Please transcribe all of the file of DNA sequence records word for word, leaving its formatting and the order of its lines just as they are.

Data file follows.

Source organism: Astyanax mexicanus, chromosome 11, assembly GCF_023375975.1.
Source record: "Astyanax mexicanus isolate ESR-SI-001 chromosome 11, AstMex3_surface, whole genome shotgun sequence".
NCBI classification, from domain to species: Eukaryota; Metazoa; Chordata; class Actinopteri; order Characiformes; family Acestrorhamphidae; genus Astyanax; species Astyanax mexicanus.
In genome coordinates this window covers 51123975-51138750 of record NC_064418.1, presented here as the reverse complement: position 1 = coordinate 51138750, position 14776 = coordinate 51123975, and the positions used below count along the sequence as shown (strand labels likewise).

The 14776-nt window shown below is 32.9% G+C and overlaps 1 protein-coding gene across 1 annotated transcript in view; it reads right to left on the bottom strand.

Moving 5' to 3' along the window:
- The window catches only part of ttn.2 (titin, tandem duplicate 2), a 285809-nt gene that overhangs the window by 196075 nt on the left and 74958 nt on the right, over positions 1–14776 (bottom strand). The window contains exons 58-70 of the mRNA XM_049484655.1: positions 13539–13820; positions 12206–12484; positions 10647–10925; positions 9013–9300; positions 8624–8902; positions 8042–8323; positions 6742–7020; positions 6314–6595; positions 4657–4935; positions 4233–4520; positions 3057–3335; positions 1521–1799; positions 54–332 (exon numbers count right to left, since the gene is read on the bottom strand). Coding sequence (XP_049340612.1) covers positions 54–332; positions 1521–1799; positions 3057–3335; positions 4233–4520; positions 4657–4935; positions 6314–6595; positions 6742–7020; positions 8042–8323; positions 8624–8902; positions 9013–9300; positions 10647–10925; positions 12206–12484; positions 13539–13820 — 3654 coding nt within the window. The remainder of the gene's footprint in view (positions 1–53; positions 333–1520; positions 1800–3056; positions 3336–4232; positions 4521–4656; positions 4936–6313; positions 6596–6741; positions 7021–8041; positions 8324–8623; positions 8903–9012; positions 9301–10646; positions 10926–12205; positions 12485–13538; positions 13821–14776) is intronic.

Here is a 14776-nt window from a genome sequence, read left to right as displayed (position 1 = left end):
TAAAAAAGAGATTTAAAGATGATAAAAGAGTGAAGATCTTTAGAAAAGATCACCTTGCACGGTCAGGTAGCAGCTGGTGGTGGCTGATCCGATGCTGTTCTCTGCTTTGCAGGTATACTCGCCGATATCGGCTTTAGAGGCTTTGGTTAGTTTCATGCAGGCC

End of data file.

Source organism: Astyanax mexicanus, chromosome 11, assembly GCF_023375975.1.
Source record: "Astyanax mexicanus isolate ESR-SI-001 chromosome 11, AstMex3_surface, whole genome shotgun sequence".
NCBI classification, from domain to species: Eukaryota; Metazoa; Chordata; class Actinopteri; order Characiformes; family Acestrorhamphidae; genus Astyanax; species Astyanax mexicanus.
In genome coordinates this window covers 51123975-51138750 of record NC_064418.1, presented here as the reverse complement: position 1 = coordinate 51138750, position 14776 = coordinate 51123975, and the positions used below count along the sequence as shown (strand labels likewise).

The 14776-nt window shown below is 32.9% G+C and overlaps 1 protein-coding gene across 1 annotated transcript in view; it reads right to left on the bottom strand.

Moving 5' to 3' along the window:
- The window catches only part of ttn.2 (titin, tandem duplicate 2), a 285809-nt gene that overhangs the window by 196075 nt on the left and 74958 nt on the right, over positions 1–14776 (bottom strand). The window contains exons 58-70 of the mRNA XM_049484655.1: positions 13539–13820; positions 12206–12484; positions 10647–10925; positions 9013–9300; positions 8624–8902; positions 8042–8323; positions 6742–7020; positions 6314–6595; positions 4657–4935; positions 4233–4520; positions 3057–3335; positions 1521–1799; positions 54–332 (exon numbers count right to left, since the gene is read on the bottom strand). Coding sequence (XP_049340612.1) covers positions 54–332; positions 1521–1799; positions 3057–3335; positions 4233–4520; positions 4657–4935; positions 6314–6595; positions 6742–7020; positions 8042–8323; positions 8624–8902; positions 9013–9300; positions 10647–10925; positions 12206–12484; positions 13539–13820 — 3654 coding nt within the window. The remainder of the gene's footprint in view (positions 1–53; positions 333–1520; positions 1800–3056; positions 3336–4232; positions 4521–4656; positions 4936–6313; positions 6596–6741; positions 7021–8041; positions 8324–8623; positions 8903–9012; positions 9301–10646; positions 10926–12205; positions 12485–13538; positions 13821–14776) is intronic.

Here is a 14776-nt window from a genome sequence, read left to right as displayed (position 1 = left end):
TAAAAAAGAGATTTAAAGATGATAAAAGAGTGAAGATCTTTAGAAAAGATCACCTTGCACGGTCAGGTAGCAGCTGGTGGTGGCTGATCCGATGCTGTTCTCTGCTTTGCAGGTATACTCGCCGATATCGGCTTTAGAGGCTTTGGTTAGTTTCATGCAGGCC